Book review (with spoilers…sort of): Beauty Queens by Libba Bray.

Libba Bray’s Beauty Queens was perhaps the book I most looked forward to finding under the tree. (How did I know it would be there? Because Santa and I are likethat.) I was so excited, I Santa might have even have paid full price – well, as full price as anything ever is on Amazon. I mean, listen to the synopsis: 50 teen pageant finalists go down in a plane crash on a (supposedly) deserted island. All chaperones have been killed. The girls must learn to survive on their own – without food, water, or (gasp!) beauty products. To cap it off, the book art shows a headless blonde contestant in a bikini ramboed up with a belt of lipsticks instead of bullets crisscrossing with her sash. Awesomeness.

So there I was, just after Christmas, opening a book promising to be full of snark, wit, satire, interesting format, and my genre-kryptonite: a survival story. I cracked it open as soon as I finished the book I was reading and…yep, that’s when the disappointment first set in.

The voice. I knew this was going to be a Young Adult novel; I guess I just didn’t realize that Young Adult was synonymous with keeping the narrator’s voice light, simplistic, and as airy as the blonde on the cover. But perhaps it just took a bit for the story and the narrator settle down. The sarcasm did step up – and that’s always a good thing. But after a quarter of the novel leaked by, I realized that the sarcasm and the snark were surface only. Libba Bray seems to have such potential, and while I haven’t read her other novels, I’ve heard nothing except how edgy and fun and screw-the-rules she is. Either she forgot that the funny only lasts so long, or else she got a little over-confidence. Yes, you need a whole lotta cheeky to make this kind of satire work, but there’s gotta be other layers underneath the cheek.

Keep it simple, stupid? In fact, the irony of the novel was that Bray didn’t intend wade further than skin-deep in any of the areas she examined. She discussed the evils of pageantry in that it presented One Acceptable Beauty Standard to women, but then Ms. Bray refused to flesh out her idea. If pageant queens are people too, then how come all of Bray’s characters were uncomplicated and very stereotyped? It was like reading the Seven Dwarfs Act of Miss Congeniality on the Set of Lost. If the message was that you don’t need a boyfriend (or a girlfriend) to make you whole, why enter a completely random boatload of sexy, cardboard, emo pirates (!) who all are conveniently paired off with the beauty queens in a fashion so heavy-handed I saw stars in front of my eyes. The ideas were all there – but Bray waded shin deep into the kiddie pool of discussion and no further.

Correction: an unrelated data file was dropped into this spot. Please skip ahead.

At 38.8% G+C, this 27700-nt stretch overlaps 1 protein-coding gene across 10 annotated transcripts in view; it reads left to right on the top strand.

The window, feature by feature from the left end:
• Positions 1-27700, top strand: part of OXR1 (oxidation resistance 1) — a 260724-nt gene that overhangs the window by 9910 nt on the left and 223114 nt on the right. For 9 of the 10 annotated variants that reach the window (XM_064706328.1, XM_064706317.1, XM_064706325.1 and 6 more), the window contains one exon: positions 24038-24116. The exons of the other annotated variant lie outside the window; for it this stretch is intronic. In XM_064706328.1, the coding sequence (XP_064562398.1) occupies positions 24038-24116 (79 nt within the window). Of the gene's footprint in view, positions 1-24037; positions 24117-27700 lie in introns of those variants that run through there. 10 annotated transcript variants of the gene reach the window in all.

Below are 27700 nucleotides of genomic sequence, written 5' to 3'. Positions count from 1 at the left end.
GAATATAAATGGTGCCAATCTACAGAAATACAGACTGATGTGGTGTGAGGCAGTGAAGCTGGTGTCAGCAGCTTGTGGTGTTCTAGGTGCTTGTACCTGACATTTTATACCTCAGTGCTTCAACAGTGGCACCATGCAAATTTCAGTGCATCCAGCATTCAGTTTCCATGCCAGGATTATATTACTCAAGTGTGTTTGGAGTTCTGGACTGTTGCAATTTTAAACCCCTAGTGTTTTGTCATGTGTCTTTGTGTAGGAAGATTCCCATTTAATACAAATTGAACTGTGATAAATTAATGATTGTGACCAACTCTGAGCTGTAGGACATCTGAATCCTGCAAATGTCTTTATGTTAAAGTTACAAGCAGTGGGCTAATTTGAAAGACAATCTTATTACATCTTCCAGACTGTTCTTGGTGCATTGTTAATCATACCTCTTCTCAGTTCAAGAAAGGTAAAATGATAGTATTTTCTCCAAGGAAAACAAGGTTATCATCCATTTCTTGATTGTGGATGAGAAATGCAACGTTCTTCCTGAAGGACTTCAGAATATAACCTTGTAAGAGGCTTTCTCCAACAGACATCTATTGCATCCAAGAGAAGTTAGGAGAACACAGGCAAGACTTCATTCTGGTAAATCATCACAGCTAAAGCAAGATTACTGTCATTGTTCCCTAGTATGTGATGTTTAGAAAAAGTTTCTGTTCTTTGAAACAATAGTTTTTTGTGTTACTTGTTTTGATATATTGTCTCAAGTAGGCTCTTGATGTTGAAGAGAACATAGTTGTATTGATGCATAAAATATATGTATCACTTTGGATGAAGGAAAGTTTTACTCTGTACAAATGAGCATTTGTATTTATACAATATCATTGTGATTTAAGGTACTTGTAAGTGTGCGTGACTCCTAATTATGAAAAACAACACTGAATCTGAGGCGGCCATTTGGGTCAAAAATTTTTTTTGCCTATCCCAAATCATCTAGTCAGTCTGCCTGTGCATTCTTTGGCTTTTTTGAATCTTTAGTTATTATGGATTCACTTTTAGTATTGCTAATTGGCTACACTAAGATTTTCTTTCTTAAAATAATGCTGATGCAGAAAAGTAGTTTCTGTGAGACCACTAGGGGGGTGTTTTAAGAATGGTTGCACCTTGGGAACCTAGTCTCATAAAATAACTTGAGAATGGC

The characters. I mentioned the seven dwarfs, right? Because we had a gun-toting Miss Popular, take-you-down leader from Texas; a smarter-than-thou snarkster from New Hampshire; a girl-next-door from the Midwest; a southern beauty who wanted so! hard! to be smart, yo; a black girl and an Indian girl who competed for the Most Marginalized Minority; a deaf girl; a delinquent…are you catching my drift? While everyone has minor epiphanies, most characters turn around the next chapter and undo any incremental character development that occurred. (Yes, you will bang your head against any nearby surface.) Only Taylor – Miss Texas that was – seems to bother embracing change. And when I say embrace, I mean she hopped on the crazy train and never got off. Not that I was complaining at that point. She was actually interesting.

The plot. There was so much promise: the plane wrecked. Everyone pretends they’re Project Runway-meets-Lost. There’s a looney-toons dictator trying to take over the world. The Corporation (think a kinder, more soothing Big Brother) really has taking over the world – or at least the entertainment portion of it. All of that works. But then there are plot-baffling pirates with no bearing on the story. An eco-terrorist who elicited a WTF? from me. And then there was the black-shirted baddies who, honestly, didn’t make any sense. In other words, Bray should have kept the skeleton from the opening of the book and Chosen a Different Adventure.

Good concept, painfully disappointing execution. 2 of 5 stars.

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3 Responses to “Book review (with spoilers…sort of): Beauty Queens by Libba Bray.”

  1. Kathy Says:

    😦 sounded so good in the beginning – thanks for letting me know I can skip this one.

  2. The Books of 2012: YA and Children’s Lit. « Stacked Says:

    […] Then I read it and remembered that not all YA books have crossover appeal. See my full review here. 2 of 5 […]

  3. The Books of 2012: YA and Children’s Lit. « Can’t Get There From Here Says:

    […] Then I read it and remembered that not all YA books have crossover appeal. See my full review here. 2 of 5 […]

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